New to Puerh

One of the intentionally aged teas, Pu-Erh has a loyal following.


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Feb 14th, '11, 16:15
Posts: 461
Joined: Jun 15th, '06
Location: Lawrenceville, GA

Re: New to Puerh

by bearsbearsbears » Feb 14th, '11, 16:15

HSL1291 wrote:I was curious is there a blog or place to start looking for which ones try proper steeping techniques and such? I am just looking for a beginners guide to Pu.


I have a link on my blog (here) that has some of my opinions about how to start. The samples might be out of date (or irrelevant, if you're not in the USA), but the general premise holds. :)

It doesn't go into brewing. That's a topic on my list of things to do. :oops:

Feb 20th, '11, 16:58
Posts: 8
Joined: Feb 14th, '11

Re: New to Puerh

by moto » Feb 20th, '11, 16:58

New from Detroit, Michigan.
I am reading online and working my way thru the samplers from JAS e-tea as an introduction. Being new and ignorant has not stopped me from making some substantial purchases from China.

I am enjoying my various shu. Of the beengs that are among the early acquisitions, I would like to figure out which to enclude for drinking now, and which to just put away. I have no sheng older than 2007, so I still don't know what top expect from aged sheng.

Thanks, everybody, for sharing what you know and what you think.

Feb 21st, '11, 00:46
Posts: 12
Joined: Feb 8th, '11
Contact: Chih Ting

Re: New to Puerh

by Chih Ting » Feb 21st, '11, 00:46

There are two books talking about Puerh professionally.

A Glossary of Chinese Puerh Tea
and
the first step to Chinese Puerh Tea

These two books lead me into puerh world with clear instruction and pictures.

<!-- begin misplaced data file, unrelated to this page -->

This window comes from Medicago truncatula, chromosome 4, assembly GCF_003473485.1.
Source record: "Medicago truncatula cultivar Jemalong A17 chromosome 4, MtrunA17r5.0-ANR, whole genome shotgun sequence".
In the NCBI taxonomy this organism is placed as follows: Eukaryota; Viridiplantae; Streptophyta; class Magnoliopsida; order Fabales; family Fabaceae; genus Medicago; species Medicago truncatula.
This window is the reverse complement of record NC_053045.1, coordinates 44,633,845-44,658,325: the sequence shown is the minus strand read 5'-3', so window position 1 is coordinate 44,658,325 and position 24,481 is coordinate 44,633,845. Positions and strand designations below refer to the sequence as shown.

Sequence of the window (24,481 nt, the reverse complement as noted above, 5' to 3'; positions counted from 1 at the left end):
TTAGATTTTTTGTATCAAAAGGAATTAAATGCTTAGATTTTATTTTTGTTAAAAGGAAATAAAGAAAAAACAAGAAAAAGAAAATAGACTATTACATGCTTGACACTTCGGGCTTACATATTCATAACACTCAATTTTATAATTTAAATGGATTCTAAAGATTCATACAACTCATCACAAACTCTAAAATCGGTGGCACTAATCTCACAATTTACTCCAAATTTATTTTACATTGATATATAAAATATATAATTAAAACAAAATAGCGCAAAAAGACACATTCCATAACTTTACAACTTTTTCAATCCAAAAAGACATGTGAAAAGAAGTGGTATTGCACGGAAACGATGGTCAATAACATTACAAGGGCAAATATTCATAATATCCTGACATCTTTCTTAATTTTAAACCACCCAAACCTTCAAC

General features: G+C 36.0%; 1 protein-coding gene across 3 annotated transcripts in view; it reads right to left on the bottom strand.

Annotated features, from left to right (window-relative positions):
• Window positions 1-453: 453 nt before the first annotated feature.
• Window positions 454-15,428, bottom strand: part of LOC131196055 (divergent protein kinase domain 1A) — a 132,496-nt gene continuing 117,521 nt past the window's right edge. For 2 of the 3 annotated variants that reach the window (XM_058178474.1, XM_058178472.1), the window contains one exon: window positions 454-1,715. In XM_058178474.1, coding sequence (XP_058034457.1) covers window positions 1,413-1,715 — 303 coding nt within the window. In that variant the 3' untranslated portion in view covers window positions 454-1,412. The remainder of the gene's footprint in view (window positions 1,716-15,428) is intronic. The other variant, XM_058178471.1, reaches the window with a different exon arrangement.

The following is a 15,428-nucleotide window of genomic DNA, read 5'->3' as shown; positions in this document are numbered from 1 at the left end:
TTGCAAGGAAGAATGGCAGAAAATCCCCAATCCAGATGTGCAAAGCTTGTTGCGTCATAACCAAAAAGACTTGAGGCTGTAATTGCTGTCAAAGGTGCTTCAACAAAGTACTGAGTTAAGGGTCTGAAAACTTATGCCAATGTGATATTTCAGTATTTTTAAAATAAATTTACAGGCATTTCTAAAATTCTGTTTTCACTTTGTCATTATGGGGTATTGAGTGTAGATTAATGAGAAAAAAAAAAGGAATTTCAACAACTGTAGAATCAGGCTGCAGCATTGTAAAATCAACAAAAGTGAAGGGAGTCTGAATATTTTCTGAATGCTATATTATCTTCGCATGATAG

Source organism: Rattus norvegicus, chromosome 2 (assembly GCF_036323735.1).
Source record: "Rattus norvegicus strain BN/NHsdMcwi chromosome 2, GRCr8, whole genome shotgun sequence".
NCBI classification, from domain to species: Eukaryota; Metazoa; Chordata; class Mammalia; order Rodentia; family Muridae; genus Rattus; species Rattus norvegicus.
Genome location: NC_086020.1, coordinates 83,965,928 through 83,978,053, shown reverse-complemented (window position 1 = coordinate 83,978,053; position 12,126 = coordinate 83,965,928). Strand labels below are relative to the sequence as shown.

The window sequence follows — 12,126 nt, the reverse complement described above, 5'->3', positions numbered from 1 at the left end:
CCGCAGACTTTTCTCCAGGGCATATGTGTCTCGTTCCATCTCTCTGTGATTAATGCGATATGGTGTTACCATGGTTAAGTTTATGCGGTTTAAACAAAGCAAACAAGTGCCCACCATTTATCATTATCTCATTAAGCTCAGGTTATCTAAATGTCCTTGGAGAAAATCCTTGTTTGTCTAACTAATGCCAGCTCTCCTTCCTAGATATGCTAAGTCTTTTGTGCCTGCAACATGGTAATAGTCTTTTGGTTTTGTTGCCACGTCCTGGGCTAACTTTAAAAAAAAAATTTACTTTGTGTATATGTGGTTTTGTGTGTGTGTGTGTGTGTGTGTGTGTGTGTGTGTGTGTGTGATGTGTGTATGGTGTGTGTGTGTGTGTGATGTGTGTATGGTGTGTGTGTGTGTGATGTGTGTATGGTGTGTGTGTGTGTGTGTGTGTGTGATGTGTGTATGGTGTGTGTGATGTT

you can take a peek from the author's website.
http://www.cloudsteacollection.com/html/glossary01.html

:D

User avatar
Feb 21st, '11, 12:44
Posts: 401
Joined: Jul 22nd, '09
Scrolling: fixed

Re: New to Puerh

by TomVerlain » Feb 21st, '11, 12:44

drink what you like shall be the whole of the law..

There is always debate over what is good and what people should buy - but it really comes down to your taste. Taste all you buy, varying leaf and brew times. If you don't like it, drink what you do like and sample again in a few months. You might find what is good now will be surplanted by what you did not like today, in six months. I would avoid loading up on huge amounts of tea just in case your tastes do change. Of course, one always regrets not buying more of a particular tea, once it is gone and you realize how much you do like it.

In any case, I would really recommend trying a few samples of 15 year old tea. It might help create a baseline to understand what people are tlaking about.

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